If you’ve been paying attention to the news recently, you may be aware of some serious allegations that have been made about Fox News host Bill O’Reilly.
O’Reilly, who has been with Fox News for more than 20 years, is best known for his show “The O’Reilly Factor” – and recent allegations have shown that he’s paid out nearly $13 million to 5 previous harassment victims, as alleged settlements for inappropriate behavior and sexual harassment.
More than 20 different companies have already pulled advertising from his show, and many corporations and individuals are calling for his resignation, including for his show to be terminated entirely. The media furor over his behavior has even spawned hashtag – #DropOReilley – wherein victims of sexual harassment or inappropriate workplace conduct have shared their stories.
The victims who are sharing their stories are overwhelmingly female, but the scary part about the #DropOReilly hashtag is how prevalent harassment is across dozens of industries. Paralegals, construction workers, members of the US military and even nurses have used the hashtag to talk about their stories of harassment – and show the world that workplace sexual harassment is far from a thing of the past.
At Scrubs Magazine, we think that it’s crucial to maintain this dialogue, and discuss workplace sexual harassment. It’s an uncomfortable topic, but as many female nurses – and even some male nurses – know, it happens. Knowing how to respond to sexual harassment properly and prevent further harassment by problem individuals is crucial.
Here’s a list of tips that can help you make your workplace safe, positive, and harassment-free. Whether you’re just a shift nurse, or a nurse supervisor, this information is certain to help your organization as we work together to put a stop to workplace sexual harassment – once and for all.
- Make Sure Your Hospital Has Clear Guidelines And Recourse For Sexual Harassment
The first thing you should do is understand the specific guidelines present in your hospital, clinic, or physician practice, as they relate to sexual harassment. The employee handbook that is given to new employees at your hospital should include, at a bare minimum:
- A clear definition of sexual harassment
- A set of regulations stating that the organization will not tolerate any sexual harassment of any kind
- Clear guidelines regarding the discipline and dismissal of perpetrators
- Intuitive and simple procedures for filing sexual harassment complaints
- A pledge to fully investigate any and all complaints received
- A pledge that anyone who reports sexual harassment is exempt from retaliation
All of these elements of a robust sexual harassment policy are crucial in fighting employee misconduct. Employees must be certain that they have a method by which they can report harassment – whether of themselves, or of coworkers – and that their concerns will be listened to, and appropriate action will be taken.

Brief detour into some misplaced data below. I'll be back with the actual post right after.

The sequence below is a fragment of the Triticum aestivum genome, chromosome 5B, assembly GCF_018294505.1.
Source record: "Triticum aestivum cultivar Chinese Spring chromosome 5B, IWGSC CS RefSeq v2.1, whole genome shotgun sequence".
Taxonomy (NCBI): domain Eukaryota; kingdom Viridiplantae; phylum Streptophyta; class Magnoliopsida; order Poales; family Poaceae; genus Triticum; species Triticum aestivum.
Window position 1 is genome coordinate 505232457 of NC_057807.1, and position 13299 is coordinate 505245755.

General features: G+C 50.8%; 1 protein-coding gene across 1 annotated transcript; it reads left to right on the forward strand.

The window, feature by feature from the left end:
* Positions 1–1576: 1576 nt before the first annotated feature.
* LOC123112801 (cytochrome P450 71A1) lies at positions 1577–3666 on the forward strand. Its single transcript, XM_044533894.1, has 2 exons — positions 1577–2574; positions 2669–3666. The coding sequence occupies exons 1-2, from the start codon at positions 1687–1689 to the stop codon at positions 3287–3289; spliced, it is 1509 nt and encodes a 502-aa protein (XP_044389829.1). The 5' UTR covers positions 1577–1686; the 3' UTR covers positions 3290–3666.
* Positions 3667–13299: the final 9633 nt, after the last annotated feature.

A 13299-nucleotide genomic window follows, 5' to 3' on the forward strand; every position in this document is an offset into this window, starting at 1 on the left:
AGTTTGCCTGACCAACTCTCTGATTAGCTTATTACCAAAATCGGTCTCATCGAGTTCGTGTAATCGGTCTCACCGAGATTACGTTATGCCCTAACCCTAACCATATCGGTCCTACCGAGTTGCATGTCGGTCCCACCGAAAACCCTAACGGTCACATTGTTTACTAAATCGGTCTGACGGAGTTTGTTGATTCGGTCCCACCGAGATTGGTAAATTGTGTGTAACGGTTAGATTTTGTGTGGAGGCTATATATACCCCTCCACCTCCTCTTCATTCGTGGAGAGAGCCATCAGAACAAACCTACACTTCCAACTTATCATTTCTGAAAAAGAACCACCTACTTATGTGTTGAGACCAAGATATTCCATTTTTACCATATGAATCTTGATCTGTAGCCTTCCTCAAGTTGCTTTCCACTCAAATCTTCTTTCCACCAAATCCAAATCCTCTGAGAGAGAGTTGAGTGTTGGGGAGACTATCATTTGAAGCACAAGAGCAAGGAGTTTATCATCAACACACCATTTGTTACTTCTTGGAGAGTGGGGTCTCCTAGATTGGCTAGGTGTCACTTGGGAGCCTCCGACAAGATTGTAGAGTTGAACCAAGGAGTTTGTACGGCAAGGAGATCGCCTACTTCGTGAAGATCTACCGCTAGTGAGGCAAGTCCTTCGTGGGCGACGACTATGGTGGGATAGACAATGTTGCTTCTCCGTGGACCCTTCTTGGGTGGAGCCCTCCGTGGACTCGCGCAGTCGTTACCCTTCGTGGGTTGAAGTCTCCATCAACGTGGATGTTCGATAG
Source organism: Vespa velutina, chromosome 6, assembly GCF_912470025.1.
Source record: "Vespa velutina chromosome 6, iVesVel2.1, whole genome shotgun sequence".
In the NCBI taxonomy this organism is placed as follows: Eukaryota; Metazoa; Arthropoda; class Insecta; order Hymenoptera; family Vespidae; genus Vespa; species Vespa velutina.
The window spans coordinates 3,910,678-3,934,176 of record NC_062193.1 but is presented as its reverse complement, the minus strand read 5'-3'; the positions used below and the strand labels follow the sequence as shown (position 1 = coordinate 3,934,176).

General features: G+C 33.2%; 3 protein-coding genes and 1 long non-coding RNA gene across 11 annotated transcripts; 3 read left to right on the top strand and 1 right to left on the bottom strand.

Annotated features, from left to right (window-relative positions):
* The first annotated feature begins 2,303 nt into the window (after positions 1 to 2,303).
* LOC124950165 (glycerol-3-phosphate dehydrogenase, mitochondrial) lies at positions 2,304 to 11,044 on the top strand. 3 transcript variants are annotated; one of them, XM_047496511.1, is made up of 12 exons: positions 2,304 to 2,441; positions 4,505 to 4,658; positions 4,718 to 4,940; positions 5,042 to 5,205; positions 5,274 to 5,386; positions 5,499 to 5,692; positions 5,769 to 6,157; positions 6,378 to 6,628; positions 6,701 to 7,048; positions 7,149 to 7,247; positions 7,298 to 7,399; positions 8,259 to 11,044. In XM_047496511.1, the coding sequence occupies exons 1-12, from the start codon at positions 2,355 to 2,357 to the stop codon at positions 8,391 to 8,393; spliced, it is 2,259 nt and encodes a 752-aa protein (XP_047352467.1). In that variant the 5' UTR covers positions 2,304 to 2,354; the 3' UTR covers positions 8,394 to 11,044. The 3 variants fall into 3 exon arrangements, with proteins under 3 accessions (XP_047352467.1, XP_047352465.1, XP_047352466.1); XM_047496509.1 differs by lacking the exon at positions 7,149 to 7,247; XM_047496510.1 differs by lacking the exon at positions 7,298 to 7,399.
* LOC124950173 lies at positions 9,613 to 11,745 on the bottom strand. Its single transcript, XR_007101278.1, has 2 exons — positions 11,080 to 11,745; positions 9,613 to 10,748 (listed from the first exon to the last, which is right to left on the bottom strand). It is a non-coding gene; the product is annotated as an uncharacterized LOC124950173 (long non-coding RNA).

- Keep An Eye Out For Inappropriate Behavior
54% of all employees have reported being targets of sexual harassment, in an Aware.org study. 79% of the victims were women, and 21% of the victims were men. It’s important, then, to be aware of your workplace environment, and make sure that your coworkers, colleagues, and superiors are behaving correctly.
Even if you have never experienced sexual harassment yourself, you may have witnessed it – and you should not stand silently by, if that’s the case. Watch for explicit, sexual, or inappropriate behavior, and report it if you think that it is a cause for concern. You cannot be a bystander – you must take active action to prevent harassment.
- Report Sexual Harassment Immediately To The Relevant Authorities
If you are a victim of sexual harassment – or are a witness to it – don’t wait to report it. Don’t ignore it. Report it to Human Resources, your supervisor, or another relevant authority immediately. The sooner you report the incident, the more quickly steps may be taken to resolve it, and punish the individual responsible for this illicit conduct..
- Don’t Fear Retaliation – You’re Protected By Law
The Department of State, individual hospitals, and state/local laws all set forth provisions on the protection of workers who allege sexual harassment complaints. If you are a victim of sexual harassment, you are protected. It is unlawful for employers or supervisors to retaliate against you for reporting workplace harassment.
Do not fear retaliation. The worst thing that you can do – whether you experience sexual harassment yourself, or witness it – is nothing. If you do nothing, the harassment will continue. There will be more victims. This is unacceptable in a hospital – your efforts should be focused on patient outcomes and smooth operations, not worrying if a colleague is going to harass you or a coworker.
Never stay silent. If you are a victim, you are protected – and you deserve justice.
Take Action Against Workplace Sexual Harassment – And Change The World
Sexual harassment in nursing has always been a problem – but if we work together, we can help reduce the number of nurses affected by workplace harassment, and create a more positive, friendly environment for everyone in the healthcare industry.
So follow these tips. Take action. Speak out. If we stand together, we can help end sexual harassment, and send a clear message to the world – enough is enough.